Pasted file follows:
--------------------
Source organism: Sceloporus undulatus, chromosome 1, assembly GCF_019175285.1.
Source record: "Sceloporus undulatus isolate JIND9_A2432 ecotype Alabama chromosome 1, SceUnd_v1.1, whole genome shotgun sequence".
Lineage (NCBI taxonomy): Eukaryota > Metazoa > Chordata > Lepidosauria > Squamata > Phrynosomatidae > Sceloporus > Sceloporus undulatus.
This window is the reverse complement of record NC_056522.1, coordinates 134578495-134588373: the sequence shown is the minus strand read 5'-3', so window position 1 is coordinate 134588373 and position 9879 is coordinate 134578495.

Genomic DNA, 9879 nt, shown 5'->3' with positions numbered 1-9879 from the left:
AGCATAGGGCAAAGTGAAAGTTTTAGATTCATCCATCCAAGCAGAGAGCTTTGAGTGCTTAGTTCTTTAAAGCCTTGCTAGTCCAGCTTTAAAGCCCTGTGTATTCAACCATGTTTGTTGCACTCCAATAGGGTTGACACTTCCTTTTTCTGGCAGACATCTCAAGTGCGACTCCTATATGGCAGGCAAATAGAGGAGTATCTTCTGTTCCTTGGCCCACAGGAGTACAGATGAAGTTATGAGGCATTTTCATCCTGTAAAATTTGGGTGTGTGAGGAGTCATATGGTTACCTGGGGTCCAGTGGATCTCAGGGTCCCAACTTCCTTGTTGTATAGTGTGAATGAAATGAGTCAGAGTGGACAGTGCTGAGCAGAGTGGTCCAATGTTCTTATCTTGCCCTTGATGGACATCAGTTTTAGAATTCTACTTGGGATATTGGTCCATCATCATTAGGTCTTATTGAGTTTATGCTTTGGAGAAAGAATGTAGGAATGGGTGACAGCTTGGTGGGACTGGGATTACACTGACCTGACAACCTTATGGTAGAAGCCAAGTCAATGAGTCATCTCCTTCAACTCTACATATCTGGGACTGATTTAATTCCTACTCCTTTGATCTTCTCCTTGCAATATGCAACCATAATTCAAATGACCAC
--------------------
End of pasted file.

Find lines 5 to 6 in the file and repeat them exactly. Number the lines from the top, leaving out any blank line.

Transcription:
Genomic DNA, 9879 nt, shown 5'->3' with positions numbered 1-9879 from the left:
AGCATAGGGCAAAGTGAAAGTTTTAGATTCATCCATCCAAGCAGAGAGCTTTGAGTGCTTAGTTCTTTAAAGCCTTGCTAGTCCAGCTTTAAAGCCCTGTGTATTCAACCATGTTTGTTGCACTCCAATAGGGTTGACACTTCCTTTTTCTGGCAGACATCTCAAGTGCGACTCCTATATGGCAGGCAAATAGAGGAGTATCTTCTGTTCCTTGGCCCACAGGAGTACAGATGAAGTTATGAGGCATTTTCATCCTGTAAAATTTGGGTGTGTGAGGAGTCATATGGTTACCTGGGGTCCAGTGGATCTCAGGGTCCCAACTTCCTTGTTGTATAGTGTGAATGAAATGAGTCAGAGTGGACAGTGCTGAGCAGAGTGGTCCAATGTTCTTATCTTGCCCTTGATGGACATCAGTTTTAGAATTCTACTTGGGATATTGGTCCATCATCATTAGGTCTTATTGAGTTTATGCTTTGGAGAAAGAATGTAGGAATGGGTGACAGCTTGGTGGGACTGGGATTACACTGACCTGACAACCTTATGGTAGAAGCCAAGTCAATGAGTCATCTCCTTCAACTCTACATATCTGGGACTGATTTAATTCCTACTCCTTTGATCTTCTCCTTGCAATATGCAACCATAATTCAAATGACCAC